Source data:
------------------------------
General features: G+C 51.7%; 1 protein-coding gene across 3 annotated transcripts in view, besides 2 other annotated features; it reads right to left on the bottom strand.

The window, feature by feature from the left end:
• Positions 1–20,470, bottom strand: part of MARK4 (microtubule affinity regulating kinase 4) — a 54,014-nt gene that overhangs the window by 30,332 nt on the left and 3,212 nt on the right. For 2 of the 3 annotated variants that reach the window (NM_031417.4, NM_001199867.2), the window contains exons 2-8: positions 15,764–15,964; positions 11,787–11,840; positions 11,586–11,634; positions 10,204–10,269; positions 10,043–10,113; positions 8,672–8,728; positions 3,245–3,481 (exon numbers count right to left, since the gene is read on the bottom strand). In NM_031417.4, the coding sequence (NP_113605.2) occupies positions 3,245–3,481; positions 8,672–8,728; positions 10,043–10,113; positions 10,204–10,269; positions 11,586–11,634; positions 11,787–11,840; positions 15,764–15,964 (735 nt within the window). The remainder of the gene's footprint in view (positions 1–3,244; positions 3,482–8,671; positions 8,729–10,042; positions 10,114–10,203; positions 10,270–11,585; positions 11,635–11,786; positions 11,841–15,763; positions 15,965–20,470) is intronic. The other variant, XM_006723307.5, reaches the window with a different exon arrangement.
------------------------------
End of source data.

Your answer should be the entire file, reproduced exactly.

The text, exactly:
General features: G+C 51.7%; 1 protein-coding gene across 3 annotated transcripts in view, besides 2 other annotated features; it reads right to left on the bottom strand.

The window, feature by feature from the left end:
• Positions 1–20,470, bottom strand: part of MARK4 (microtubule affinity regulating kinase 4) — a 54,014-nt gene that overhangs the window by 30,332 nt on the left and 3,212 nt on the right. For 2 of the 3 annotated variants that reach the window (NM_031417.4, NM_001199867.2), the window contains exons 2-8: positions 15,764–15,964; positions 11,787–11,840; positions 11,586–11,634; positions 10,204–10,269; positions 10,043–10,113; positions 8,672–8,728; positions 3,245–3,481 (exon numbers count right to left, since the gene is read on the bottom strand). In NM_031417.4, the coding sequence (NP_113605.2) occupies positions 3,245–3,481; positions 8,672–8,728; positions 10,043–10,113; positions 10,204–10,269; positions 11,586–11,634; positions 11,787–11,840; positions 15,764–15,964 (735 nt within the window). The remainder of the gene's footprint in view (positions 1–3,244; positions 3,482–8,671; positions 8,729–10,042; positions 10,114–10,203; positions 10,270–11,585; positions 11,635–11,786; positions 11,841–15,763; positions 15,965–20,470) is intronic. The other variant, XM_006723307.5, reaches the window with a different exon arrangement.